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His Body Brewed Its Own Alcohol, But a Fecal Transplant Shut the Brewery Down

Wednesday, August 26, 2020   (0 Comments)
Posted by: Andrea Guidi
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By Amy Norton
HealthDay Reporter, 8/18/20

In a first, doctors have used a fecal transplant to treat a rare condition that causes the body to brew its own alcohol.

 

The disorder, known as auto-brewery syndrome (ABS), occurs when yeast builds up in the gut and converts sugar from food into alcohol. The result is a lot like being drunk: Blood alcohol spikes, causing symptoms such as dizziness, disorientation, coordination problems and mood changes.

And as anyone with ABS knows, it's a miserable and perplexing condition, according to Barbara Cordell, an adjunct professor at Panola College, in Texas.

Cordell is also president of the nonprofit Auto-Brewery Syndrome Information and Research. Her interest in the condition began through personal experience, when her husband developed symptoms -- though it took years to trace them to ABS.

That is a typical scenario, Cordell said. Few doctors actually recognize and treat the condition, she noted.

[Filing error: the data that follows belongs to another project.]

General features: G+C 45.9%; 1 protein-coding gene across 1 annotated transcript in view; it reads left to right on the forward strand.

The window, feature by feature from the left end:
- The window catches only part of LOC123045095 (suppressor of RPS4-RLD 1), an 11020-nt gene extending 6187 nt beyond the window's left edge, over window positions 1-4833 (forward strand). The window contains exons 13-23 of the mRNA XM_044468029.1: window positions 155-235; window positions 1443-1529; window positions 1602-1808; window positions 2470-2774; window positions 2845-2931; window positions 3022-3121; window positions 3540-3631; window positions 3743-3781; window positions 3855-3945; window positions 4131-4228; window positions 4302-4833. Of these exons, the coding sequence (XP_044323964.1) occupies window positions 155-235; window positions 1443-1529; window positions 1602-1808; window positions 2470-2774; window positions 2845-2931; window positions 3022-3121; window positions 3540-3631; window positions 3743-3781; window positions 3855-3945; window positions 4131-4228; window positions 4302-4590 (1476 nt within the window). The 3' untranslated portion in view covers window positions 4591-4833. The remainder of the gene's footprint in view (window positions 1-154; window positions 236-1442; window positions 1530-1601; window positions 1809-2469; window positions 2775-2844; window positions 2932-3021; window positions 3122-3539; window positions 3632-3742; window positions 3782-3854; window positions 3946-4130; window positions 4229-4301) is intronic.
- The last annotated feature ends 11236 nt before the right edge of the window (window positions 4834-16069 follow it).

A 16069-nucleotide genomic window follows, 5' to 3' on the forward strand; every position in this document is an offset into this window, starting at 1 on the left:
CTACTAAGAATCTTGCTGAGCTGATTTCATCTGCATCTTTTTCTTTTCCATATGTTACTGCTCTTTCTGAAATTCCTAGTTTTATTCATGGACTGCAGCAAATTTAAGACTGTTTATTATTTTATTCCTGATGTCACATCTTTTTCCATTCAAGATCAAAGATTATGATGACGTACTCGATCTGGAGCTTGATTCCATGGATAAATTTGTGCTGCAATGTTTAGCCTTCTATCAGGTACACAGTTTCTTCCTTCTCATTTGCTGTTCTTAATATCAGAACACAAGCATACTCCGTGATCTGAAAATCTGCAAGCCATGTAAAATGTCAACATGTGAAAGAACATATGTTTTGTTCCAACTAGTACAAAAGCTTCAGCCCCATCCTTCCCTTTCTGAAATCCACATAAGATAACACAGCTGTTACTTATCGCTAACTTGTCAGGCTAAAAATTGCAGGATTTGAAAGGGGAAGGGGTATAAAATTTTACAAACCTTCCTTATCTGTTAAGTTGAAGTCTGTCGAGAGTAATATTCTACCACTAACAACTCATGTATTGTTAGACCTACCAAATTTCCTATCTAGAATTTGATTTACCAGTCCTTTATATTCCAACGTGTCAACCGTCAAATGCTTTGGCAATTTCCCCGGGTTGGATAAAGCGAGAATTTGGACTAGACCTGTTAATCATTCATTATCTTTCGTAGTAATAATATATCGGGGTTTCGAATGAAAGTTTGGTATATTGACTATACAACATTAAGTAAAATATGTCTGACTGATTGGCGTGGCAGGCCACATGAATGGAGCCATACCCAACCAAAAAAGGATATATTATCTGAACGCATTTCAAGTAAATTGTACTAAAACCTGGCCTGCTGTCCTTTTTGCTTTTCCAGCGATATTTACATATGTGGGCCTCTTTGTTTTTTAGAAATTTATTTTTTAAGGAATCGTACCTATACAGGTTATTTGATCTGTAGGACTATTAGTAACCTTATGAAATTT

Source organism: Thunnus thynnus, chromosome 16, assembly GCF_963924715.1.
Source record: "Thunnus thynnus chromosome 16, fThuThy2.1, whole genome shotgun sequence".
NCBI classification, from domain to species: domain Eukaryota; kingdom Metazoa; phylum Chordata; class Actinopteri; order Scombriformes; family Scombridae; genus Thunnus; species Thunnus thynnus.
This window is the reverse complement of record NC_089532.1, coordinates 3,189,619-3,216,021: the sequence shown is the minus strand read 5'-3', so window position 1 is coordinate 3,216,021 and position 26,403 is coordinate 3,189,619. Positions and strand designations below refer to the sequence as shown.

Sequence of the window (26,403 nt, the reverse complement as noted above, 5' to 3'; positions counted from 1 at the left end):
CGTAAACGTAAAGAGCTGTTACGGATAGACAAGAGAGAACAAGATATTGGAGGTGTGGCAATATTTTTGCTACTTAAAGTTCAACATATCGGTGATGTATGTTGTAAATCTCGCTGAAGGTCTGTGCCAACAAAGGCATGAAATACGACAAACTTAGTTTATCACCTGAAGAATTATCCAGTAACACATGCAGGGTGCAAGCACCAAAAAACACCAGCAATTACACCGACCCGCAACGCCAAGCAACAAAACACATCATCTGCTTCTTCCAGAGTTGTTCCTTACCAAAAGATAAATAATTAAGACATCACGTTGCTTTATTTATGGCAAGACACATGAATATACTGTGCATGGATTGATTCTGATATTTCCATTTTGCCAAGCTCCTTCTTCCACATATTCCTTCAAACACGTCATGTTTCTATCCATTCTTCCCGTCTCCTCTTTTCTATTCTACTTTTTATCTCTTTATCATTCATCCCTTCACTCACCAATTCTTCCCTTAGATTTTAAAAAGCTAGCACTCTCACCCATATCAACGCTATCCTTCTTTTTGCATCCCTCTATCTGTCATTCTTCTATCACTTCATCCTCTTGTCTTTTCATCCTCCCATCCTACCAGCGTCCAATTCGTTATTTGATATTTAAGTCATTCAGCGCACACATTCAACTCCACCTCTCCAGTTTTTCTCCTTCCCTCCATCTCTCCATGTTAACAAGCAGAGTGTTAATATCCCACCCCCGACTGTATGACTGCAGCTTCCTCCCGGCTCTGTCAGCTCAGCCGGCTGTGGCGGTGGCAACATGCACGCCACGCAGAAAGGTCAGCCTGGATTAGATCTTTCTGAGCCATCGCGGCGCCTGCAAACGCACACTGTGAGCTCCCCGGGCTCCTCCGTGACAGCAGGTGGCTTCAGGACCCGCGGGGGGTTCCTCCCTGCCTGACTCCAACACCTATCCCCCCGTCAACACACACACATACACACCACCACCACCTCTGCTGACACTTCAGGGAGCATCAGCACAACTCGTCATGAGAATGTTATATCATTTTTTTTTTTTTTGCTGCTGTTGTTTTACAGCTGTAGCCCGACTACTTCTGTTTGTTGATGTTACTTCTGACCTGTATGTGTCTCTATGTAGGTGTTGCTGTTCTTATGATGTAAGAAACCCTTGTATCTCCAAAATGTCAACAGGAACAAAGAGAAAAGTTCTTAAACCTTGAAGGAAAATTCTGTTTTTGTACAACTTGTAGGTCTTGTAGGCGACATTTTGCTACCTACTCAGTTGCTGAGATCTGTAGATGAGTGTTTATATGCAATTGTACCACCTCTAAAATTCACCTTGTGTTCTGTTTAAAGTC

That's why the new case, reported Aug. 18 in the Annals of Internal Medicine, is "exciting," Cordell said. It's the first known instance of doctors treating ABS with a fecal transplant -- a procedure largely considered investigational.

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This website is an educational resource. It is not intended to provide medical advice or recommend a course of treatment. You should discuss all issues, ideas, suggestions, etc. with your clinician prior to use. Clinicians in a relevant field have reviewed the medical information; however, the Oley Foundation does not guarantee the accuracy of the information presented, and is not liable if information is incorrect or incomplete. If you have questions please contact Oley staff.

 

Updated in 2015 with a generous grant from Shire, Inc. 

 

This website was updated in 2015 with a generous grant from Shire, Inc. This website is an educational resource. It is not intended to provide medical advice or recommend a course of treatment. You should discuss all issues, ideas, suggestions, etc. with your clinician prior to use. Clinicians in a relevant field have reviewed the medical information; however, the Oley Foundation does not guarantee the accuracy of the information presented, and is not liable if information is incorrect or incomplete. If you have questions please contact Oley staff.
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